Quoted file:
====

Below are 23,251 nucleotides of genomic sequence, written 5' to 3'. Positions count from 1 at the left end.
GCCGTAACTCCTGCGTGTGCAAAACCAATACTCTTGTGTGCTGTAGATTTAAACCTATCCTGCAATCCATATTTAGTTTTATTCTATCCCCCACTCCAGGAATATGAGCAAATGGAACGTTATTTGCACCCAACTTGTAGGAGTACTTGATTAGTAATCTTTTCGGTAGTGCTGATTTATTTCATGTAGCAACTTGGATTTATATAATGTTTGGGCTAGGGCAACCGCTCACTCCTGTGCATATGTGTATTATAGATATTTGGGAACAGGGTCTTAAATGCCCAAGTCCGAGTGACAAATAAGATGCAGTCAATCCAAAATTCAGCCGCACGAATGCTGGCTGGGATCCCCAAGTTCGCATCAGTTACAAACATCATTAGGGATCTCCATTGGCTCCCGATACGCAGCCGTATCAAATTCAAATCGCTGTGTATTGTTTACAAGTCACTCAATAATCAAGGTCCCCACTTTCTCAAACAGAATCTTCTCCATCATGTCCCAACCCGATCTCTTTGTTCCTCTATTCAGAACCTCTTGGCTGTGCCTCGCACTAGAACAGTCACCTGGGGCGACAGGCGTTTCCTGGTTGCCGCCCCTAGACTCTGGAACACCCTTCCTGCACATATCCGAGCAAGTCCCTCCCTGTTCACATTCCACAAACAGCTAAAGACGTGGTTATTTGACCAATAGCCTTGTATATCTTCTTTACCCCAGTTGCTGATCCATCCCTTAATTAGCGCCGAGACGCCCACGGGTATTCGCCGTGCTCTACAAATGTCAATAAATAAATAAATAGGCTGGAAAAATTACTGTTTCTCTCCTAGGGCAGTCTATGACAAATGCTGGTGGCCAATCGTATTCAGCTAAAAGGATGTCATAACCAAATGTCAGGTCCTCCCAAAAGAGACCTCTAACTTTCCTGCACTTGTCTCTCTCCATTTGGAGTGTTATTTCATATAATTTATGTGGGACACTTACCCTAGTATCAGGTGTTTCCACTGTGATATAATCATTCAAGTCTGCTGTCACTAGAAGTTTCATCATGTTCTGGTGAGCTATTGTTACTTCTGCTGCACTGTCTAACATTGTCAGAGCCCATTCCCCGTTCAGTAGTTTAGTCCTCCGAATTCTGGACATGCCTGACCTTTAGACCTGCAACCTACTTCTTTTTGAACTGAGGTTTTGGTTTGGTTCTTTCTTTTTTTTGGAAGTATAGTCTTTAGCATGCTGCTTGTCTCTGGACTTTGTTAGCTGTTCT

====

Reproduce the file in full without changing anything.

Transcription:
Below are 23,251 nucleotides of genomic sequence, written 5' to 3'. Positions count from 1 at the left end.
GCCGTAACTCCTGCGTGTGCAAAACCAATACTCTTGTGTGCTGTAGATTTAAACCTATCCTGCAATCCATATTTAGTTTTATTCTATCCCCCACTCCAGGAATATGAGCAAATGGAACGTTATTTGCACCCAACTTGTAGGAGTACTTGATTAGTAATCTTTTCGGTAGTGCTGATTTATTTCATGTAGCAACTTGGATTTATATAATGTTTGGGCTAGGGCAACCGCTCACTCCTGTGCATATGTGTATTATAGATATTTGGGAACAGGGTCTTAAATGCCCAAGTCCGAGTGACAAATAAGATGCAGTCAATCCAAAATTCAGCCGCACGAATGCTGGCTGGGATCCCCAAGTTCGCATCAGTTACAAACATCATTAGGGATCTCCATTGGCTCCCGATACGCAGCCGTATCAAATTCAAATCGCTGTGTATTGTTTACAAGTCACTCAATAATCAAGGTCCCCACTTTCTCAAACAGAATCTTCTCCATCATGTCCCAACCCGATCTCTTTGTTCCTCTATTCAGAACCTCTTGGCTGTGCCTCGCACTAGAACAGTCACCTGGGGCGACAGGCGTTTCCTGGTTGCCGCCCCTAGACTCTGGAACACCCTTCCTGCACATATCCGAGCAAGTCCCTCCCTGTTCACATTCCACAAACAGCTAAAGACGTGGTTATTTGACCAATAGCCTTGTATATCTTCTTTACCCCAGTTGCTGATCCATCCCTTAATTAGCGCCGAGACGCCCACGGGTATTCGCCGTGCTCTACAAATGTCAATAAATAAATAAATAGGCTGGAAAAATTACTGTTTCTCTCCTAGGGCAGTCTATGACAAATGCTGGTGGCCAATCGTATTCAGCTAAAAGGATGTCATAACCAAATGTCAGGTCCTCCCAAAAGAGACCTCTAACTTTCCTGCACTTGTCTCTCTCCATTTGGAGTGTTATTTCATATAATTTATGTGGGACACTTACCCTAGTATCAGGTGTTTCCACTGTGATATAATCATTCAAGTCTGCTGTCACTAGAAGTTTCATCATGTTCTGGTGAGCTATTGTTACTTCTGCTGCACTGTCTAACATTGTCAGAGCCCATTCCCCGTTCAGTAGTTTAGTCCTCCGAATTCTGGACATGCCTGACCTTTAGACCTGCAACCTACTTCTTTTTGAACTGAGGTTTTGGTTTGGTTCTTTCTTTTTTTTGGAAGTATAGTCTTTAGCATGCTGCTTGTCTCTGGACTTTGTTAGCTGTTCT